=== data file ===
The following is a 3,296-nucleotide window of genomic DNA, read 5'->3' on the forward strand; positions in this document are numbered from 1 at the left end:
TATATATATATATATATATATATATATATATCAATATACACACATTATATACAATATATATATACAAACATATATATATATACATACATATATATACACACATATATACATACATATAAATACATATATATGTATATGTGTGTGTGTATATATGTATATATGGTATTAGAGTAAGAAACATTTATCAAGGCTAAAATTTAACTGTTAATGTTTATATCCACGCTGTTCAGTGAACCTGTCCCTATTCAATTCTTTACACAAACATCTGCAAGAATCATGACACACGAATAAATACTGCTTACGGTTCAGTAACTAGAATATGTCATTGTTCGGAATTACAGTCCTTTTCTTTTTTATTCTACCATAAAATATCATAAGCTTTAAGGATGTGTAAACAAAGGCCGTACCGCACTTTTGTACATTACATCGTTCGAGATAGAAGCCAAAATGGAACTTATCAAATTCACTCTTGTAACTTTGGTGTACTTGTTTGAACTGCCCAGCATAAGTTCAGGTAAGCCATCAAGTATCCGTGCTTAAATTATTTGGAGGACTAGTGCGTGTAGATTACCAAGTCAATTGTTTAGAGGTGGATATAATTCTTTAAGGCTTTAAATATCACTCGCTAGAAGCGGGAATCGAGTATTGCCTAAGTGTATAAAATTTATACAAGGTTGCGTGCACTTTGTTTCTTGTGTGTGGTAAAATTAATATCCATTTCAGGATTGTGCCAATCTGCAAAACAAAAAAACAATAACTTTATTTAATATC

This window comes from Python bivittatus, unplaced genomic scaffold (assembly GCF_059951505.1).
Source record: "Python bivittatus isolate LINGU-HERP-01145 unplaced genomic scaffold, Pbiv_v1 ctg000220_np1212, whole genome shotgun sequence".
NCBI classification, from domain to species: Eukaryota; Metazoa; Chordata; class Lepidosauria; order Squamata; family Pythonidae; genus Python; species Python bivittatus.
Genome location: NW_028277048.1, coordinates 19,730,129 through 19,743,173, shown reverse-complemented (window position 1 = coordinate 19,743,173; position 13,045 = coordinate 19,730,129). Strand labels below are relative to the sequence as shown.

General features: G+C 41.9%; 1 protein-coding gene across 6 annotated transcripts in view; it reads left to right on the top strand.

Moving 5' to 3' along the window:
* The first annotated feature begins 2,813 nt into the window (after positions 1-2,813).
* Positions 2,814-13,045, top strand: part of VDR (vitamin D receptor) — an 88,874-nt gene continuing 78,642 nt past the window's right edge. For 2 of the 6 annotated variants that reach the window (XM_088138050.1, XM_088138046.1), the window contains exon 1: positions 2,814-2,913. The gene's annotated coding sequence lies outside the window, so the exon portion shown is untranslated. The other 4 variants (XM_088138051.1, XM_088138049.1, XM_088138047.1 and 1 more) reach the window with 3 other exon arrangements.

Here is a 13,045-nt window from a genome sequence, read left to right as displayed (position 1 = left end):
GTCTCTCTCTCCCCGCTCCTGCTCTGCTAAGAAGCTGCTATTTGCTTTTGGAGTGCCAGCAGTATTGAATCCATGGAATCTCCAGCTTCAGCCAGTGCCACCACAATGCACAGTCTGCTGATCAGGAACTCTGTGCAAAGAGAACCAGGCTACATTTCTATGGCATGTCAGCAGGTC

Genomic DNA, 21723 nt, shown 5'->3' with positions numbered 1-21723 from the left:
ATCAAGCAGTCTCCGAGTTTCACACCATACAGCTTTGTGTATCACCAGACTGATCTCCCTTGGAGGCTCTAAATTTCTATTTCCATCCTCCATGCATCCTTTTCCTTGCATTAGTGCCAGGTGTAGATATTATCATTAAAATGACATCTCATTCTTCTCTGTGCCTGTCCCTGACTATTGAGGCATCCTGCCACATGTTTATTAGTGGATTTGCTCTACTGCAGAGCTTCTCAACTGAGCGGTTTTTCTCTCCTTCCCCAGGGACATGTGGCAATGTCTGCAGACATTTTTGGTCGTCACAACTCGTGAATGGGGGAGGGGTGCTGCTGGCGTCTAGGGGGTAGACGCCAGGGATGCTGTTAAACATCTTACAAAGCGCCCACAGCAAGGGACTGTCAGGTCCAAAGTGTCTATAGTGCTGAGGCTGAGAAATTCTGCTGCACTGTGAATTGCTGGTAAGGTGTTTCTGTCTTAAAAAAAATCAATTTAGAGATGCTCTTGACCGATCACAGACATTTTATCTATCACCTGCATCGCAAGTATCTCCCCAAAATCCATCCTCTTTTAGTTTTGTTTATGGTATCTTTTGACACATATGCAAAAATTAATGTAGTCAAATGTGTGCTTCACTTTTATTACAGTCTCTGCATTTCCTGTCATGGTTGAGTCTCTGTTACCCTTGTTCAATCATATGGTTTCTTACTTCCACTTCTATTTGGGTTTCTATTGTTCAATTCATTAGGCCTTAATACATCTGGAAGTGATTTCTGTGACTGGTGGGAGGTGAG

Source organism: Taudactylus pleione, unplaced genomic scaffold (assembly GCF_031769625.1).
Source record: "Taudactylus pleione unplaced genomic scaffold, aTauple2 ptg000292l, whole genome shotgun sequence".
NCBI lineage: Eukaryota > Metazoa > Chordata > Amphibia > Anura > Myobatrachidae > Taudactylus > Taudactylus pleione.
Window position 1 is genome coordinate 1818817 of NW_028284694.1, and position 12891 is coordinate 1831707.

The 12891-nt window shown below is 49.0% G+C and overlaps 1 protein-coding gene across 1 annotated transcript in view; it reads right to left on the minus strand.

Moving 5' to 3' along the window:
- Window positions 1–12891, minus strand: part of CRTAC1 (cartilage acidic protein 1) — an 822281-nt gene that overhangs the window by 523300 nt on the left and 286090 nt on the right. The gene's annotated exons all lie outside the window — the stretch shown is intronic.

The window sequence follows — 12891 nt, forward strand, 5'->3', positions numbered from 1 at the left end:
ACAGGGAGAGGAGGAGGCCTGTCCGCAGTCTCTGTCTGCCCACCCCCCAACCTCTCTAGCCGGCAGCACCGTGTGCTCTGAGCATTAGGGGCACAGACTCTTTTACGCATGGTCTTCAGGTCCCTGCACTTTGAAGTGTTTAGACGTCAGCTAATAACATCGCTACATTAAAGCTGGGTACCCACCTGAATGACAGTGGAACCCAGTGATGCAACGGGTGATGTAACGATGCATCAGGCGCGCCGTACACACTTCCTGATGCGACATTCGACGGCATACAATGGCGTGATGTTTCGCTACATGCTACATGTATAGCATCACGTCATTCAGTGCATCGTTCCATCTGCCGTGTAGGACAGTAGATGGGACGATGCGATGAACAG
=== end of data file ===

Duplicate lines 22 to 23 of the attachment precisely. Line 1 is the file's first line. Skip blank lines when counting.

The window sequence follows — 12891 nt, forward strand, 5'->3', positions numbered from 1 at the left end:
ACAGGGAGAGGAGGAGGCCTGTCCGCAGTCTCTGTCTGCCCACCCCCCAACCTCTCTAGCCGGCAGCACCGTGTGCTCTGAGCATTAGGGGCACAGACTCTTTTACGCATGGTCTTCAGGTCCCTGCACTTTGAAGTGTTTAGACGTCAGCTAATAACATCGCTACATTAAAGCTGGGTACCCACCTGAATGACAGTGGAACCCAGTGATGCAACGGGTGATGTAACGATGCATCAGGCGCGCCGTACACACTTCCTGATGCGACATTCGACGGCATACAATGGCGTGATGTTTCGCTACATGCTACATGTATAGCATCACGTCATTCAGTGCATCGTTCCATCTGCCGTGTAGGACAGTAGATGGGACGATGCGATGAACAG